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From Side Hustle to Small Business: Local Moms on How They Did It

A caterer, an artist and a designer all started their careers at home with the kids

Published on: March 26, 2019

kids cooking with mom

Tolstoy said that happy families are all alike, but moms know that building a happy family requires at least as much creativity as writing a novel. Not only will no two families find happiness through the same strategies, but what works best for every family is likely to change over time. Not every family has the means to forego the security and benefits of a full-time job. But for these three moms, the side hustle has taken them on paths they couldn’t have imagined before they had kids. 

Julie Kloss
Julie Kloss

The caterer

Take Julie Kloss, for example. She was a middle school art teacher with plans to continue working full-time but couldn’t stand to leave her baby in daycare to go back to school in the fall. Over the years she stayed home with her kids, she sold handmade jewelry and she ran a bike shop/café in Ballard with her husband where work and parenting all jumbled together. She even had a job with a catering company for a while. Throughout it all, cooking was a common thread. She baked cakes for her jewelry sales, made food for the café and picked up the odd catering gig (including school events) over the years. Today, with a daughter in college and a son in eighth grade, Kloss owns The Miller’s Daughter, a catering company where she also teaches cooking classes.  

“By 50, I finally found the job that’s satisfying and allows me time for all the different parts of my life,” says Kloss.

The photographer

 Shaylynn O’Neill
 Shaylynn O’Neill

Kloss’ full-time business grew organically out of work she was already doing on the side. “You make your mark by following what you’re good at,” she says. That’s how photographer Shaylynn O’Neill got her start, too. O’Neill was happy to stay home with her two kids, now 8 and 6, when they were little. Friends were so impressed with the pictures she took that they started asking her to photograph their kids, too. She realized her photography could help pay off debt, making her choice to be a stay-at-home mom sustainable. But when the debts were gone, O’Neill didn’t want to stop. “I genuinely love working with families and providing them with these moments. I love when someone tells me, ‘I haven’t seen my son smile like that since he was a toddler.’”

Now that both of her kids are in school, O’Neill could go to work full-time at a studio, but she doesn’t need to. “Obviously, I love the flexible schedule and working from home. But I also love having control over the experience my clients get. You can build lifelong relationships this way,” she says.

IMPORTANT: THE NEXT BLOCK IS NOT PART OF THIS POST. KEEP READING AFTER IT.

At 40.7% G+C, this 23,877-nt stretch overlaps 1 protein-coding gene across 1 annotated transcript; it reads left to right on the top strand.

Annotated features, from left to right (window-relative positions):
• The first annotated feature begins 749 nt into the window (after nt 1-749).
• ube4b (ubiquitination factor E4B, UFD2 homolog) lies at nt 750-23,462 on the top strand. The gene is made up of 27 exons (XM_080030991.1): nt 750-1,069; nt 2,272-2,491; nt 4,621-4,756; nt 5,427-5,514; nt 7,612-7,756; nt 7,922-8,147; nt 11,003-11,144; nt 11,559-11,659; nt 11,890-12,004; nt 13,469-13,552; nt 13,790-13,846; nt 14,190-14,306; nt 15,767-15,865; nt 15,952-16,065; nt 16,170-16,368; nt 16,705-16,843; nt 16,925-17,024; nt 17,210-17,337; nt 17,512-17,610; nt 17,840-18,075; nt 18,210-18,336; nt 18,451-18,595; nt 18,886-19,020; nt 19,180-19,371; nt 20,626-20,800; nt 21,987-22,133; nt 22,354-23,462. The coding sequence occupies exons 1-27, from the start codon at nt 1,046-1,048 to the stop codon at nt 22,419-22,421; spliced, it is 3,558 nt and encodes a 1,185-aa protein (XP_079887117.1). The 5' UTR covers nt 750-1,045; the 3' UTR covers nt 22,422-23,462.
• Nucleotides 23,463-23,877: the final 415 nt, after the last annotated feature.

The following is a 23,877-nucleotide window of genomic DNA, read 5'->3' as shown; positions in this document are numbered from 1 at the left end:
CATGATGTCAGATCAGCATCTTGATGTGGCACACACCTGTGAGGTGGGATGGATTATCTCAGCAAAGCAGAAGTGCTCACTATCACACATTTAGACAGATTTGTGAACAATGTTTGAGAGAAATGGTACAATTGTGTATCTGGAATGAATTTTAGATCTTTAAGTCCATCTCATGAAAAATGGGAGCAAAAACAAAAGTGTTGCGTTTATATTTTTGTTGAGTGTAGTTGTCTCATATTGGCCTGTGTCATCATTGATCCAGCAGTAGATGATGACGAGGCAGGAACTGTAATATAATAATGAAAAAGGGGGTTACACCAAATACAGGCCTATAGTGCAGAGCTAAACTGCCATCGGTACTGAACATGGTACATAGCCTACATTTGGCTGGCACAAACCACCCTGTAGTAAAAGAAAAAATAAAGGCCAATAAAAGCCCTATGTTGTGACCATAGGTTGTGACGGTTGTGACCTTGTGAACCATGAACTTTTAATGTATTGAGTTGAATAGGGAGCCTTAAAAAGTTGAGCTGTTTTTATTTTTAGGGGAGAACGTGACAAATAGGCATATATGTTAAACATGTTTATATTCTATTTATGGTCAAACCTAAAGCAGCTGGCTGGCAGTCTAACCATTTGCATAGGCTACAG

When her motivation changed, O’Neill turned her photography side gig into a career, building a six-figure business in four years. 

The Lego designer

Alice Finch
Alice Finch

But for Lego designer and artist Alice Finch, whose sons are now are now 10 and 15 years old, even a side gig was never part of the plan. She just liked playing Lego with her boys. She set out to build a better Hogwarts than the one in the Lego kits. A year and a half later, she finished the 400,000-brick structure. “I published the photos online and the internet noticed,” says Finch. Lego reached out to her, making her their first builder based outside of Europe. Now her builds are featured in several books, including the "Lego Star Wars Ideas Book." The former middle school teacher also leads workshops in schools and at Lego conventions, and even offers a Lego summer camp. 

For Finch, the ability to keep work “on the side” is crucial. “My business is not lucrative, but that’s largely because of my choices. I’m still a mom, and I want to be as active at my younger son’s elementary school as I was for my older son. That’s a priority for me. I could do this full-time, and maybe someday I will. But I have no rush to consume my life with making money. I’m reserving part of my life for parenting,” says Finch. 

Finding the right balance

Tolstoy may have a point after all, because there are common threads through their stories. “There’s no such thing as balance,” says O’Neill. “There’s juggling, and you’re always going to drop something. Give yourself some grace, ask for help, and let the laundry pile up.”

Finch agrees. “When I was starting out, I had no idea how to respond to press requests or who to trust. If you don’t know what to do, ask for help. Don’t be afraid to ask to be valued for what you do.”
Work/life balance might be a myth, but control and flexibility are possible, according to Kloss. “My kids know if I don’t answer a question, don’t ask again. Either jump in and help or leave me alone. My dad had his own business, too. He says to get your kids working for you, and I agree. They gain independence and pride in helping you further your goals. When I’m working, I work 15–16-hour days. But then I might have a week off when we can do all the things we like to do together.” 

Finch adds, “Primary caregivers are exceptionally busy, but find a way to participate in whatever fascinates them [your children]. It’s a totally different experience to interact as colleagues and see the world from their level. As busy as we are, I still recommend finding a way to build with your kids.”

For a lot of moms, the side hustle makes it possible.  

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